On September 16, 2017 a growing tropical storm strengthened into a category 1 hurricane. Then something starling happened. Within 24 hours, the winds grew from 85 miles per hour to over 160 mph catapulting the category 1 into a terrible category 5.

Scientists call this kind of change a “rapid intensification.” The definition applies to an increase of at least 35 mph in a span of 24 hours. Maria’s intensification was nearly triple that, and the rate of change was about four times as fast.

This explosively rapid intensification, set the stage for Maria to become the deadliest hurricane in the United States in over 100 years. The island of Puerto Rico took a direct hit, affecting more than 3 million Americans, and ultimately at least 3,000 deaths.

Hurricanes as big as Maria release the equivalent heat energy of a 10-megaton nuclear bomb every 20 minutes

According to NOAA, hurricanes as big as Maria release the equivalent heat energy of a 10-megaton nuclear bomb every 20 minutes. That’s more than 600 times the power of the atom bomb exploded over Hiroshima, Japan that killed over 100,000 people. More that 600 atom bombs. Every. Twenty. Minutes.

So what caused Maria’s dramatic intensification? Surprisingly, calm winds were a major contributor. More precisely, wind shear, or the difference in wind speeds in the areas above the hurricane allowed Maria to develop into a faster spinning cyclone without disturbance. If present, strong wind shear can disrupt a young hurricane, spreading out the core wind forces and weakening the classic cyclone structure. Maria benefited from very low wind shear on September 17.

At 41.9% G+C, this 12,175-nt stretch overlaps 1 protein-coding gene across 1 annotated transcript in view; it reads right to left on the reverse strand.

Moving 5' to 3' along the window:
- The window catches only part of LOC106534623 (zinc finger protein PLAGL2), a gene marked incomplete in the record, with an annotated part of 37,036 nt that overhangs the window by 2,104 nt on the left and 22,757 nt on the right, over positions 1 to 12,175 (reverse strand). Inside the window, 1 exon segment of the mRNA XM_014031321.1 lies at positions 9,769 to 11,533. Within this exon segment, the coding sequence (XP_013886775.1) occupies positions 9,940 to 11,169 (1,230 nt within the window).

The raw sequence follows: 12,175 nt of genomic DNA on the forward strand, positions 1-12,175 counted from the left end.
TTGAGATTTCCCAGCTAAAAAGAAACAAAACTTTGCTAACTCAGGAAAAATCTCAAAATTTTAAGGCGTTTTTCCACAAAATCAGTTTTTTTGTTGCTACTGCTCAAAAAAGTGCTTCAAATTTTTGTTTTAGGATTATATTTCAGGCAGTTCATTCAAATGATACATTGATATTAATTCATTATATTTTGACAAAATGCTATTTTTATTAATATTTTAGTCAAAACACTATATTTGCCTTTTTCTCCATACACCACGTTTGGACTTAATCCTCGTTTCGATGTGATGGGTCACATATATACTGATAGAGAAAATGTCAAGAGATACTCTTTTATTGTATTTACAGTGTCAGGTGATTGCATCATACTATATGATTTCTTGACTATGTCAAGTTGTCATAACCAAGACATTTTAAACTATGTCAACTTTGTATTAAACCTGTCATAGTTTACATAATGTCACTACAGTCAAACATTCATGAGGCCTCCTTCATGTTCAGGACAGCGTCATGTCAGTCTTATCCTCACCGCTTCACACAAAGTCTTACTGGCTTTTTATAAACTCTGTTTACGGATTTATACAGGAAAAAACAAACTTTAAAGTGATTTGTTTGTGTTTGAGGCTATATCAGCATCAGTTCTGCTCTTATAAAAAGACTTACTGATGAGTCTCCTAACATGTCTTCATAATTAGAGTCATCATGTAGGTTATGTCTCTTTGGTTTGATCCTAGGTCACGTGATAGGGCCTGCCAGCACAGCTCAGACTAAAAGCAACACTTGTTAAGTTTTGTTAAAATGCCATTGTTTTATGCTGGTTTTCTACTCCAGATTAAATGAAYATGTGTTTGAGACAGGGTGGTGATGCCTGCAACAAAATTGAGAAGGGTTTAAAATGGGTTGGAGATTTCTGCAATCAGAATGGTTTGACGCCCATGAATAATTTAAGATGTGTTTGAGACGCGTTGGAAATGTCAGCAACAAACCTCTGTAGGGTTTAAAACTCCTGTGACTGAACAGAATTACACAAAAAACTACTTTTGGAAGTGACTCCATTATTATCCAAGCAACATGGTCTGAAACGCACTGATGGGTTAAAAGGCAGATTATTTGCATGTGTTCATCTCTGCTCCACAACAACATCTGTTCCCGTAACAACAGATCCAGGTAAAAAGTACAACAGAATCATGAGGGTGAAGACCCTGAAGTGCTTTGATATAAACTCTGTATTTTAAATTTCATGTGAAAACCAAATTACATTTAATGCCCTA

In addition, extremely warm ocean waters—not just at the surface, but descending below the surface—propelled air rapidly upwards, enabling Maria’s winds to strengthen into a truly catastrophic engine of destruction.

One of the Best Ways You Can Help? Take a Tropical Vacation

It took nearly a year for power to be fully restored in Puerto Rico. But despite the hardships and destruction, the people of this beautiful island have proved themselves resilient and courageous.

The road to recovery is still a long way from finished, and every donation helps. But there’s one more wonderful way you can help: Go visit one of the most beautiful—and resilient—places on earth. Visit DiscoverPuertoRico.com to learn more.


Experience Maria in VR

Science Planet will soon unveil an extraordinary new virtual reality experience that takes you inside hurricane Maria.

Learn more about the Science Planet VR collection